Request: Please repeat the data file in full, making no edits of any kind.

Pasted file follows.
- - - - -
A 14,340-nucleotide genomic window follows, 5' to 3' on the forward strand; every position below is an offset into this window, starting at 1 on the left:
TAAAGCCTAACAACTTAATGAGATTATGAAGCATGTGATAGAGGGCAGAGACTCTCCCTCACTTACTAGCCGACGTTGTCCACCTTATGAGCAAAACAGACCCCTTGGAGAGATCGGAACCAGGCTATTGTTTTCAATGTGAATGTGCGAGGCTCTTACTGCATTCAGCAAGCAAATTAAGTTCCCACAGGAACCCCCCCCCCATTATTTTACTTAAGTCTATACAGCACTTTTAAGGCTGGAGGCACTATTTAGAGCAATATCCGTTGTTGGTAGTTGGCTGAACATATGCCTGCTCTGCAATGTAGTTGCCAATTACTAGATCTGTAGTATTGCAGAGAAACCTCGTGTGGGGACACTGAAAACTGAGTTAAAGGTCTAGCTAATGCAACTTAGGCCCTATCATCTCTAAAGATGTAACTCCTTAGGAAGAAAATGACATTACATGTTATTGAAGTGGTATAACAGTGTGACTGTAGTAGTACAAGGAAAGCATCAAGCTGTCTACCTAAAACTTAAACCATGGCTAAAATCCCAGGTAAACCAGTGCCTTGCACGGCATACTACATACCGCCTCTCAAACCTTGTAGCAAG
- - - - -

A 14,340-nucleotide genomic window follows, 5' to 3' on the forward strand; every position below is an offset into this window, starting at 1 on the left:
TAAAGCCTAACAACTTAATGAGATTATGAAGCATGTGATAGAGGGCAGAGACTCTCCCTCACTTACTAGCCGACGTTGTCCACCTTATGAGCAAAACAGACCCCTTGGAGAGATCGGAACCAGGCTATTGTTTTCAATGTGAATGTGCGAGGCTCTTACTGCATTCAGCAAGCAAATTAAGTTCCCACAGGAACCCCCCCCCCATTATTTTACTTAAGTCTATACAGCACTTTTAAGGCTGGAGGCACTATTTAGAGCAATATCCGTTGTTGGTAGTTGGCTGAACATATGCCTGCTCTGCAATGTAGTTGCCAATTACTAGATCTGTAGTATTGCAGAGAAACCTCGTGTGGGGACACTGAAAACTGAGTTAAAGGTCTAGCTAATGCAACTTAGGCCCTATCATCTCTAAAGATGTAACTCCTTAGGAAGAAAATGACATTACATGTTATTGAAGTGGTATAACAGTGTGACTGTAGTAGTACAAGGAAAGCATCAAGCTGTCTACCTAAAACTTAAACCATGGCTAAAATCCCAGGTAAACCAGTGCCTTGCACGGCATACTACATACCGCCTCTCAAACCTTGTAGCAAG